The tank with free surface and still water water surface marked

We need to apply linear free surface boundary conditions to get away with not moving the mesh. A quick overview of the linear free surface boundary conditions can be found for example on the Wikipedia page for Airy wave theory.

The free surface introduces a new unknown function, $$\eta(x,t)$$ in addition to the velocity potential $$\phi$$. This is the surface elevation, and in our simple problem the surface elevation is only a function of the x-position in the tank and the time, t.

The linear kinematic free surface boundary condition says that the free surface moves up and down with the velocity of the fluid at the free surface. Particles on the free surface stay on the free surface.


The z-derivative of the velocity potential is equal to the vertical fluid speed as described in the previous blog post.

The dynamic free surface boundary condition is derived from Bernoulli's equation and makes sure the pressure at the free surface is constant. We assume that the atmospheric pressure is zero:

\begin{equation*} \pdiff{\phi}{t} + g\eta = 0 \quad \text{at the free surface} \end{equation*}

We also need to specify that there is no motion through the floor of the tank:

\begin{equation*} \pdiff{\phi}{z} = 0 \quad \text{at the the bottom} \end{equation*}

And finally we want to move the tank back and forth to produce some free surface motion. We do this by introducing a horizontal velocity $$U_H(t)$$ on the walls:

\begin{equation*} \pdiff{\phi}{x} = U_H(t) \quad \text{on the walls} \end{equation*}

One nice property of our equation system is that only our free surface boundary conditions involve time, the Laplace equation in the domain itself is independent of what happened at the last time step.

## Solution algorithm

From the above we can decide on the following way to make a simulator for this problem:

1. We need a Laplace solver that can calculate the velocity potential given a position of the free surface and a wall velocity, $$U_H$$. We specify the value of the velocity potential at the free surface by using the dynamic free surface boundary condition.
2. We need to update the free surface height function $$\eta(x,t)$$ by using the kinematic free surface condition.
3. We need to advance our solution in time and run the above in a loop.

For point 1 we can use the previously shown FEniCS Laplace solver, with some small modifications. For point 2 we need to find a way to get the vertical derivative of the velocity potential at the free surface. For the last point we will use the built in time integration routines in SciPy so that we do not have to worry about selecting an appropriately small time step.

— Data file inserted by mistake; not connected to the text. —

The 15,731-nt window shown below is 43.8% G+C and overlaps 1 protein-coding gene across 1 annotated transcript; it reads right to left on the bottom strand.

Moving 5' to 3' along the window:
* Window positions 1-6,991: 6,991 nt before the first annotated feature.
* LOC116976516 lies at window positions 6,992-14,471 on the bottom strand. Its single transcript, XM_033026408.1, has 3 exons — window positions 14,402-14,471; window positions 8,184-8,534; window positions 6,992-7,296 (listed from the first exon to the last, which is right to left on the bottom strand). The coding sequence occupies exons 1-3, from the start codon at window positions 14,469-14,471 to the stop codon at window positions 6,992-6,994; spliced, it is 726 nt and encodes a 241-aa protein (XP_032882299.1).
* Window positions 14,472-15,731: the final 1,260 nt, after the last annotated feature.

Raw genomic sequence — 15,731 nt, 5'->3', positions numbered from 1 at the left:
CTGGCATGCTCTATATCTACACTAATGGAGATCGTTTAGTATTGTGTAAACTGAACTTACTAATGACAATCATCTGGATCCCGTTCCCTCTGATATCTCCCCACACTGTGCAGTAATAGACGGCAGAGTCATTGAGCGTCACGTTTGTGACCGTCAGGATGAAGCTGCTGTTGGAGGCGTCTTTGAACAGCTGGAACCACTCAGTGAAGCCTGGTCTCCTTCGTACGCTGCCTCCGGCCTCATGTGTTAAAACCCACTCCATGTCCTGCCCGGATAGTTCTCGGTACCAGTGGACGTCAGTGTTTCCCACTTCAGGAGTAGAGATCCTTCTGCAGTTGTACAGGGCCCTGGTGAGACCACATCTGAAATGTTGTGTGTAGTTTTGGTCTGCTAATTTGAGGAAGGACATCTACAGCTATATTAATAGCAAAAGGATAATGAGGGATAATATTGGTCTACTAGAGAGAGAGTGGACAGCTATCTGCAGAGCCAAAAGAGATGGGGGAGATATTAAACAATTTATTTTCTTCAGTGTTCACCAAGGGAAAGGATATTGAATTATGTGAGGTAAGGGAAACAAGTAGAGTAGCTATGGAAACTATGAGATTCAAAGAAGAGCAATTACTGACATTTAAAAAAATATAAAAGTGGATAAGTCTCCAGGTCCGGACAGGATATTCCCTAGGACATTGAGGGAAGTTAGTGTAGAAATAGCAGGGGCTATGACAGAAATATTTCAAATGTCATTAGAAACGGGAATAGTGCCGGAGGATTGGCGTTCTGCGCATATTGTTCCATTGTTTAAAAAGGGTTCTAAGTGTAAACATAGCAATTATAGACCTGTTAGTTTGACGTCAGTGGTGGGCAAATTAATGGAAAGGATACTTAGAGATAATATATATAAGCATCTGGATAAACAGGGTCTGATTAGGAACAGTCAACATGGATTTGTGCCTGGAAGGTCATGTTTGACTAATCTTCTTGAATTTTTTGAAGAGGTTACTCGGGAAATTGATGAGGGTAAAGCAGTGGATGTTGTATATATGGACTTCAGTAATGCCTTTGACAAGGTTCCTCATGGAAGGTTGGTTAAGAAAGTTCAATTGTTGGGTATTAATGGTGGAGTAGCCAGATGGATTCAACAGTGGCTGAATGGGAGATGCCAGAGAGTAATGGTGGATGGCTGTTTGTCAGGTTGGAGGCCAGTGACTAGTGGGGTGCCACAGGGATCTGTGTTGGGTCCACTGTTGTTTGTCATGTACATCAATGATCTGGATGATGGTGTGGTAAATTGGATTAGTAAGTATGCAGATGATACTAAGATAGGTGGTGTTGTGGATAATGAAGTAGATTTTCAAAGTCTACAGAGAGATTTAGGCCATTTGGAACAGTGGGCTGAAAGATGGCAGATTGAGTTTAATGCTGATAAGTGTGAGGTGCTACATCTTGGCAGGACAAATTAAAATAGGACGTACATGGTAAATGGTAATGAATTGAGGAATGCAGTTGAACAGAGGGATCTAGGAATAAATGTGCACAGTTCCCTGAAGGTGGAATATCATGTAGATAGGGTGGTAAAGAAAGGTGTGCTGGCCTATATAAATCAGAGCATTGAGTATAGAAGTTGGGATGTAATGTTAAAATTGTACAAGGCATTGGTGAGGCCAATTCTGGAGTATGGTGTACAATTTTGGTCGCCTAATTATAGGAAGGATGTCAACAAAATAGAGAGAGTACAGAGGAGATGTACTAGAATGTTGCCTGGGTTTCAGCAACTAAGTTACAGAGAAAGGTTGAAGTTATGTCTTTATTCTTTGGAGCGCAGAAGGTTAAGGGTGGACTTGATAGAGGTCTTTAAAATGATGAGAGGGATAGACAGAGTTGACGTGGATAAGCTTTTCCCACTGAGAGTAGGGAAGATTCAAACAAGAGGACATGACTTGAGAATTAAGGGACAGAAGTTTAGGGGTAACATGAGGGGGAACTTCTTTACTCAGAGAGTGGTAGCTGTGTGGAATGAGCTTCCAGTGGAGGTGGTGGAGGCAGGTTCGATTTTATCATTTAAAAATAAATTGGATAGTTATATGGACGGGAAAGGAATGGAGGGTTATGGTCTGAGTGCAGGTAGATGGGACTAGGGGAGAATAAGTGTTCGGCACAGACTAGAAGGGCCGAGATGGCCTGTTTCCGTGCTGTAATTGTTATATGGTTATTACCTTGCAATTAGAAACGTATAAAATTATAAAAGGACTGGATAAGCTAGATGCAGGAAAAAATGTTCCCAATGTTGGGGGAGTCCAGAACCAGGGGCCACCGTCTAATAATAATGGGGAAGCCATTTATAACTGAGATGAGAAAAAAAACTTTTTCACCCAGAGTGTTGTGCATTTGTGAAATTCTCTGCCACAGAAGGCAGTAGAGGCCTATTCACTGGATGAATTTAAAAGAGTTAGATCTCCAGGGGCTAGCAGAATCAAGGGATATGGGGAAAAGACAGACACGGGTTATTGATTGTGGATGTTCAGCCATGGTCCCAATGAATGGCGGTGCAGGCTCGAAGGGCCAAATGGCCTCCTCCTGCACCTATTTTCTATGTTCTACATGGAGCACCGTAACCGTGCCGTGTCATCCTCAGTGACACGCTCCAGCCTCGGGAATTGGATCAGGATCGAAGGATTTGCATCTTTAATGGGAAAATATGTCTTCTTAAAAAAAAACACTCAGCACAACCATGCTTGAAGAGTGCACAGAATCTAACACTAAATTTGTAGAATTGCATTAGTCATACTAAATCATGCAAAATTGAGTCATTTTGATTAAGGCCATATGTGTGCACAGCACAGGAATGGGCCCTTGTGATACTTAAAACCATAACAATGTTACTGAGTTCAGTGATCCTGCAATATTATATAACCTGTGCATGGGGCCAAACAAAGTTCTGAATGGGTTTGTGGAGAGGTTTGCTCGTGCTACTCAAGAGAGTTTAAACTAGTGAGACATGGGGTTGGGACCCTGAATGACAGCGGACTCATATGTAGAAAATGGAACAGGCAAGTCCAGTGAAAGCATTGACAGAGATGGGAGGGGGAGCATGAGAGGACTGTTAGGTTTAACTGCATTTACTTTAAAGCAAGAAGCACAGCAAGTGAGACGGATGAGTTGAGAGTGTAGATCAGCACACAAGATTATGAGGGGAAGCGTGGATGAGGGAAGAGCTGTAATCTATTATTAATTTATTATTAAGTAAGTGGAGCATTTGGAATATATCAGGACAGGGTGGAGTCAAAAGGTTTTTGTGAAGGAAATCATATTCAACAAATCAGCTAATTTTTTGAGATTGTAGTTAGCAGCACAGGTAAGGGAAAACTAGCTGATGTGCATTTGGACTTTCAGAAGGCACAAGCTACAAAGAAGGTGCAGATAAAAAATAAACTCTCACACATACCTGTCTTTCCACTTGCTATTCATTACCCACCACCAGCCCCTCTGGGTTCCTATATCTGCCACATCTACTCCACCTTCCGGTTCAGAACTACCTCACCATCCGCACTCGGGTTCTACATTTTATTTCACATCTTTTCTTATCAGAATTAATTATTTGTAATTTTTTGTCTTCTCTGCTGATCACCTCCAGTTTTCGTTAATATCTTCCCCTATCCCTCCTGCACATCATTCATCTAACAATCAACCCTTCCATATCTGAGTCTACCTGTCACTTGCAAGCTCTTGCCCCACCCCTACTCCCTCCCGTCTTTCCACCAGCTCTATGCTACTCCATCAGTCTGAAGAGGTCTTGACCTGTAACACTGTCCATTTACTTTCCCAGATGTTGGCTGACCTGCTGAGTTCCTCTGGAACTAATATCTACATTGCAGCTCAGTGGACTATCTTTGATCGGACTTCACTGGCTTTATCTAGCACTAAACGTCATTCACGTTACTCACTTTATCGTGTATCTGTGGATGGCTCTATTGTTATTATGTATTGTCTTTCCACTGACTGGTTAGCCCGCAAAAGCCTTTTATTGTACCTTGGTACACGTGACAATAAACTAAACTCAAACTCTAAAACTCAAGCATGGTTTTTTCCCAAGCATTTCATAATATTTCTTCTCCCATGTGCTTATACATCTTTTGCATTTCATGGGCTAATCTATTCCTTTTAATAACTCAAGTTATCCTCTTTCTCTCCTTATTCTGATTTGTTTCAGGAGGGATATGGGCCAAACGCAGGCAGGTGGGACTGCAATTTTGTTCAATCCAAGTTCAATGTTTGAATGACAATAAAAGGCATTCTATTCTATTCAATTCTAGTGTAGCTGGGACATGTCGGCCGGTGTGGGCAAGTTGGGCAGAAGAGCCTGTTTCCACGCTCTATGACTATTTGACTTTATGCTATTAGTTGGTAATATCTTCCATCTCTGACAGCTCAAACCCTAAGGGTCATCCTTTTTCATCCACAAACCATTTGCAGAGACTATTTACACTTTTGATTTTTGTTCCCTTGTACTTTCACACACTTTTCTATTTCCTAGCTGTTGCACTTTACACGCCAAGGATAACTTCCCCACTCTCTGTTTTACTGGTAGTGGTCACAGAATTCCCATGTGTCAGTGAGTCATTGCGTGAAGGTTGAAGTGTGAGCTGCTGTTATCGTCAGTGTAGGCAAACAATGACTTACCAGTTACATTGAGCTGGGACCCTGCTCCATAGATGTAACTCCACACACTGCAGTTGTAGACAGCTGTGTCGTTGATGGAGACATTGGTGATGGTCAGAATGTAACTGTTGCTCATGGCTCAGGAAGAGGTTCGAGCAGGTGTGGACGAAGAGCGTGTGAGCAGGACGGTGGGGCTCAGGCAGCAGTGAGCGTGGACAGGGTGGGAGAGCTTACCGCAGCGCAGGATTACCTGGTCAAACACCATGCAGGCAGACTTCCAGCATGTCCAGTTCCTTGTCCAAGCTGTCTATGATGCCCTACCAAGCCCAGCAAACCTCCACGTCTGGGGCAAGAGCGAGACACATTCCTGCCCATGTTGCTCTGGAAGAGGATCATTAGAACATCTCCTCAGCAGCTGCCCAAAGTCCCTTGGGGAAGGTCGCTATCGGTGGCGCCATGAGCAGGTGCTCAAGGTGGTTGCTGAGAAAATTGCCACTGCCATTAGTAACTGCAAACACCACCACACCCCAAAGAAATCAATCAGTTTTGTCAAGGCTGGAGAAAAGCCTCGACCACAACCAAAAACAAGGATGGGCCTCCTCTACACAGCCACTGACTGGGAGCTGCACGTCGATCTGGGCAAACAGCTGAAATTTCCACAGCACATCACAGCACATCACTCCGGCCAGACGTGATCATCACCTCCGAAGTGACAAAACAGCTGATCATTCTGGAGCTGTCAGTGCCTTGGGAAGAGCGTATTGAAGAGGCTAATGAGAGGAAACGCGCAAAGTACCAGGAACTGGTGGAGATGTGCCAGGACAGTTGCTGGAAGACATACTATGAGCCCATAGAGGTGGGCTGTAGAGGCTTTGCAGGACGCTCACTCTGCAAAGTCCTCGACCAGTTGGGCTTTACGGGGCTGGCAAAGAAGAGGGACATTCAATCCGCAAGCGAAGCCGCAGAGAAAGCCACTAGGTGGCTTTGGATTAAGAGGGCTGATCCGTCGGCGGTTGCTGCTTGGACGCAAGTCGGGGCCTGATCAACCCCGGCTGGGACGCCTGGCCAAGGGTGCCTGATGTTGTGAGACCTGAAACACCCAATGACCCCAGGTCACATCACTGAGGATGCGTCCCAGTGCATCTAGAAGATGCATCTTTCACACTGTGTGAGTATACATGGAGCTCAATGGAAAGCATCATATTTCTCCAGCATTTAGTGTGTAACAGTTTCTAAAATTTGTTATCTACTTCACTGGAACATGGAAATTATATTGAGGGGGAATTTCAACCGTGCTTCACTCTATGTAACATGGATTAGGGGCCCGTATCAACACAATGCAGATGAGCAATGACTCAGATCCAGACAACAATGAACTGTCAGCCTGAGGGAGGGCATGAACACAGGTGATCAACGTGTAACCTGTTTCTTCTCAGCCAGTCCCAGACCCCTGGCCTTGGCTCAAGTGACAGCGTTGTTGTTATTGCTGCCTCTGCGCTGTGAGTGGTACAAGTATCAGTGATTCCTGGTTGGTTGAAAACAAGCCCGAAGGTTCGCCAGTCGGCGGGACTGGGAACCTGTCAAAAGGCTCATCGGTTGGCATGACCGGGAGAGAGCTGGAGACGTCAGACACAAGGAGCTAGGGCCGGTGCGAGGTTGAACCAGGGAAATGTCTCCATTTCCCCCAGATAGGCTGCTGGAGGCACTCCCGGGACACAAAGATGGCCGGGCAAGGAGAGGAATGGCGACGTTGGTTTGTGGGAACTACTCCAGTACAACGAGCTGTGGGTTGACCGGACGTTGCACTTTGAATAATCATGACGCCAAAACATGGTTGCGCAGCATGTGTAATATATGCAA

We will not apply any filtering of high frequent noise on the free surface function $$\eta$$, something which is common to do in Laplace equation solvers with a free surface. We will hence need a quite fine time step to avoid numerical problems. The SciPy routines have automatic time step control which avoids this problem by reducing the time step when noise is trying to sneak in. This simplification in the implementation makes our code a bit slower that it could have been.

For the purpose of time stepping we define $$2 N$$ unknowns, where $$N$$ is the number of vertices on the free surface. The first half of the unknowns are the free surface elevations, while the second half is the velocity potential at the free surface:

\begin{align*} \pdiff{\eta}{t} &= \pdiff{\phi}{z} &\qquad \text{At each of the N free surface vertices}\\ \pdiff{\phi}{t} &= - g\eta &\qquad \text{At each of the N free surface vertices} \end{align*}

We take the initial velocity potential to be zero throughout the domain and the surface elevation is also zero at the start of the simulation.

## Derivatives

Finding derivatives of the computed unknown function is covered in the FEniCS tutorial. Basically you can find the derivative $$w$$ of the unknown function $$u$$ by solving:

\begin{equation*} w = \pdiff{u}{t} \end{equation*}

which has the following weak form

\begin{equation*} \int_\Omega w\,v\,\dif \Omega = \int_\Omega \pdiff{u}{t}\,v\,\dif \Omega \end{equation*}

This can be written as follows in FEniCS:

# The z-derivative or the velocity potential
u2 = df.TrialFunction(V)
v2 = df.TestFunction(V)
a2 = u2*v2*df.dx
L2 = df.Dx(phi, 1)*v2*df.dx